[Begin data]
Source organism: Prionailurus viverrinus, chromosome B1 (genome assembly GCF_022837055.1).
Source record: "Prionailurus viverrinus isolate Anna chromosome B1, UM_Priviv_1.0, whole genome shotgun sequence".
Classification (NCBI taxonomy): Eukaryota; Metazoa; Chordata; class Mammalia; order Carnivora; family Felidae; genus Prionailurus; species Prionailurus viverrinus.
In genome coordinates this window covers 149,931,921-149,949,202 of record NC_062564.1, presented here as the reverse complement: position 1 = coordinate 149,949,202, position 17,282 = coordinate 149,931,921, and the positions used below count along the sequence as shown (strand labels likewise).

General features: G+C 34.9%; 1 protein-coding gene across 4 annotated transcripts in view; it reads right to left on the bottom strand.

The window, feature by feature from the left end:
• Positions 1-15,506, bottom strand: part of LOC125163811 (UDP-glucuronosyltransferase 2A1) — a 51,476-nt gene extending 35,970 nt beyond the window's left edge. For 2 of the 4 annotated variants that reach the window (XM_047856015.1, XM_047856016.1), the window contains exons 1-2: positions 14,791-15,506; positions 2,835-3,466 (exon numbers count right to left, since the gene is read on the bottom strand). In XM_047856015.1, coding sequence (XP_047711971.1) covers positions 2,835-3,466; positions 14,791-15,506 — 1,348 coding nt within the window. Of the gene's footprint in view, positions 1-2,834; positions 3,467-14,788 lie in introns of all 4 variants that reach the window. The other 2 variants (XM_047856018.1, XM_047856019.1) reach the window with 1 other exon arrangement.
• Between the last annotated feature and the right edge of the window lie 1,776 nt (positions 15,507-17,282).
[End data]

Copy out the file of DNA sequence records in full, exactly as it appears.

Source organism: Prionailurus viverrinus, chromosome B1 (genome assembly GCF_022837055.1).
Source record: "Prionailurus viverrinus isolate Anna chromosome B1, UM_Priviv_1.0, whole genome shotgun sequence".
Classification (NCBI taxonomy): Eukaryota; Metazoa; Chordata; class Mammalia; order Carnivora; family Felidae; genus Prionailurus; species Prionailurus viverrinus.
In genome coordinates this window covers 149,931,921-149,949,202 of record NC_062564.1, presented here as the reverse complement: position 1 = coordinate 149,949,202, position 17,282 = coordinate 149,931,921, and the positions used below count along the sequence as shown (strand labels likewise).

General features: G+C 34.9%; 1 protein-coding gene across 4 annotated transcripts in view; it reads right to left on the bottom strand.

The window, feature by feature from the left end:
• Positions 1-15,506, bottom strand: part of LOC125163811 (UDP-glucuronosyltransferase 2A1) — a 51,476-nt gene extending 35,970 nt beyond the window's left edge. For 2 of the 4 annotated variants that reach the window (XM_047856015.1, XM_047856016.1), the window contains exons 1-2: positions 14,791-15,506; positions 2,835-3,466 (exon numbers count right to left, since the gene is read on the bottom strand). In XM_047856015.1, coding sequence (XP_047711971.1) covers positions 2,835-3,466; positions 14,791-15,506 — 1,348 coding nt within the window. Of the gene's footprint in view, positions 1-2,834; positions 3,467-14,788 lie in introns of all 4 variants that reach the window. The other 2 variants (XM_047856018.1, XM_047856019.1) reach the window with 1 other exon arrangement.
• Between the last annotated feature and the right edge of the window lie 1,776 nt (positions 15,507-17,282).